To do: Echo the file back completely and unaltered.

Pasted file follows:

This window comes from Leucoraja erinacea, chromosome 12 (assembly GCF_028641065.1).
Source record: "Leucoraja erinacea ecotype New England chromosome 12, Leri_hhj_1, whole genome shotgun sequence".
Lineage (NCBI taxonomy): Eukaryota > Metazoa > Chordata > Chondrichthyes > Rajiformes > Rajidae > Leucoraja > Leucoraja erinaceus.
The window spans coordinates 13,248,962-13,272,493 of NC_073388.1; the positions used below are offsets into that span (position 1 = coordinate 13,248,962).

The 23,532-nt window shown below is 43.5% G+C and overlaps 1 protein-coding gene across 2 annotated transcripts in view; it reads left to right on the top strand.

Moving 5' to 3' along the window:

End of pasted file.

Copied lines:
This window comes from Leucoraja erinacea, chromosome 12 (assembly GCF_028641065.1).
Source record: "Leucoraja erinacea ecotype New England chromosome 12, Leri_hhj_1, whole genome shotgun sequence".
Lineage (NCBI taxonomy): Eukaryota > Metazoa > Chordata > Chondrichthyes > Rajiformes > Rajidae > Leucoraja > Leucoraja erinaceus.
The window spans coordinates 13,248,962-13,272,493 of NC_073388.1; the positions used below are offsets into that span (position 1 = coordinate 13,248,962).

The 23,532-nt window shown below is 43.5% G+C and overlaps 1 protein-coding gene across 2 annotated transcripts in view; it reads left to right on the top strand.

Moving 5' to 3' along the window: